A newly released image from NASA showing off the frosted sand dunes of Mars has been described by the space agency as “like frosting on a cake.”
Using enhanced coloring techniques, the image, which was captured in March over the planet’s southern hemisphere, highlights how sand dunes cover much of the area’s terrain while large boulders can be seen lying on the flat areas between the dunes.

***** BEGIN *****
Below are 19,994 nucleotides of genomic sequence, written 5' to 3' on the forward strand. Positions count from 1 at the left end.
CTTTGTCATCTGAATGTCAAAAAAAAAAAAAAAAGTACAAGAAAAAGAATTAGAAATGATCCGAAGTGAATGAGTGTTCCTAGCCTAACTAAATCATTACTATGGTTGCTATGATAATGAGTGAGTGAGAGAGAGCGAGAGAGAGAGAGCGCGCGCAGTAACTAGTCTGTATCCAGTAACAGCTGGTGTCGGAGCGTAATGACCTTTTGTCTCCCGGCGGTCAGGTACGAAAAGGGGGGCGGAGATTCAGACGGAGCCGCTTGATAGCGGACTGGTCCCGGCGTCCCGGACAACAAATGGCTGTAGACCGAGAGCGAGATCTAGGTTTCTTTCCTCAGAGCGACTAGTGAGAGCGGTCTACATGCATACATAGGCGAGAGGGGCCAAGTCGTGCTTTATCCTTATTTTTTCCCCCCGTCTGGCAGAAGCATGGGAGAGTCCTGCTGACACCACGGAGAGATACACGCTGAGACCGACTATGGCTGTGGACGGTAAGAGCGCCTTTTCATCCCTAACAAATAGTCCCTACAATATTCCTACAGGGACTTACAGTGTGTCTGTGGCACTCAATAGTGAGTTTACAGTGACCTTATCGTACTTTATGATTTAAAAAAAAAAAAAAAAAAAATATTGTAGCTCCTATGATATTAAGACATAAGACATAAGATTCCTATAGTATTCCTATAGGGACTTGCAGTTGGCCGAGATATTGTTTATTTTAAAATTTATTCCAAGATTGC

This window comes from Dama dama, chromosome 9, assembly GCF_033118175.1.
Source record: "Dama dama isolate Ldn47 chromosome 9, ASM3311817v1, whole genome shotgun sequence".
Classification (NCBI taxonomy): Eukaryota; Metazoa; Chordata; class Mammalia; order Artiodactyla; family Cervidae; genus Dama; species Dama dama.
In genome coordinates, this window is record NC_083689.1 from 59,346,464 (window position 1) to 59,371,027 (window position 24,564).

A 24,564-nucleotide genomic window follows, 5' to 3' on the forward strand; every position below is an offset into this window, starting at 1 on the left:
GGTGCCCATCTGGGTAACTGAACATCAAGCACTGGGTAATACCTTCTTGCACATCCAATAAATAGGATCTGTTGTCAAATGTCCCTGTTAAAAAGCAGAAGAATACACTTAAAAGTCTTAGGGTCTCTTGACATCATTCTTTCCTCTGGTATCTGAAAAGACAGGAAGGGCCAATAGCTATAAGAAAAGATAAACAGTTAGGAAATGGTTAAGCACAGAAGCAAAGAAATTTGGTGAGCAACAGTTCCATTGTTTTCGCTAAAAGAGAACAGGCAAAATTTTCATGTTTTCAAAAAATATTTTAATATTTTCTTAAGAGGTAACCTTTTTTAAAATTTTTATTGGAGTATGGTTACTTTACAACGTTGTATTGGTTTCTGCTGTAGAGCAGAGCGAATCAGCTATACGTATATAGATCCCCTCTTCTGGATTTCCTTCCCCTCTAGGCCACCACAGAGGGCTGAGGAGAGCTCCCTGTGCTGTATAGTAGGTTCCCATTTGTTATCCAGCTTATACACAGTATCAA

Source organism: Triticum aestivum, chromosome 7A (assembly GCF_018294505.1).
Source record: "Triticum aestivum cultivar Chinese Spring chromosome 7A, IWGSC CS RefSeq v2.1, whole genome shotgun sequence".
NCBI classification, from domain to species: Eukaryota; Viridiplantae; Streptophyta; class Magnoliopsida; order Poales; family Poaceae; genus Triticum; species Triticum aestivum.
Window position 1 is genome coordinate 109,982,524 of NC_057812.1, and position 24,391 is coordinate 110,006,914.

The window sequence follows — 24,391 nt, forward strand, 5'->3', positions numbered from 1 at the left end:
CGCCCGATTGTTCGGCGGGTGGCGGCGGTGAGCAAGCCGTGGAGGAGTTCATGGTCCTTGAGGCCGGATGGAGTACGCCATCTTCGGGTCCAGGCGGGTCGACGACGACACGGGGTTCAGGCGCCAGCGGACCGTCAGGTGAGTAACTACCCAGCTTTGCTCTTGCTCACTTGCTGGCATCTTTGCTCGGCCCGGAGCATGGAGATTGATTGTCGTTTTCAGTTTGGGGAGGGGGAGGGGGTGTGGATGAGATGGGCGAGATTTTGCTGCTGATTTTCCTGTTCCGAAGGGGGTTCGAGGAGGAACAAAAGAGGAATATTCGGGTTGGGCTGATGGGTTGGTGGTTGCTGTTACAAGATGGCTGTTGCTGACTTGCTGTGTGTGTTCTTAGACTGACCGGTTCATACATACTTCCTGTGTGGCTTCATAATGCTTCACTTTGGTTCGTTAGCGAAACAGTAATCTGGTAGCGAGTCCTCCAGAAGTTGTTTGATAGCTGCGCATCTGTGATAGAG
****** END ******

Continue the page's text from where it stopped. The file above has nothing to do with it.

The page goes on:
— NASA (@NASA) June 7, 2016
With it being late winter in the southern hemisphere of Mars, NASA says there’s just enough sunlight reaching the dunes to cause the seasonal cover of carbon dioxide to begin to defrost.
The purple spots visible are the result and indicate where pressurized carbon dioxide gas has escaped to the surface.
— RT (@RT_com) May 7, 2016
The image was taken by the High Resolution Imaging Science Experiment (HiRISE) camera on NASA’s Mars Reconnaissance Orbiter, which is operated by The University of Arizona, Tucson.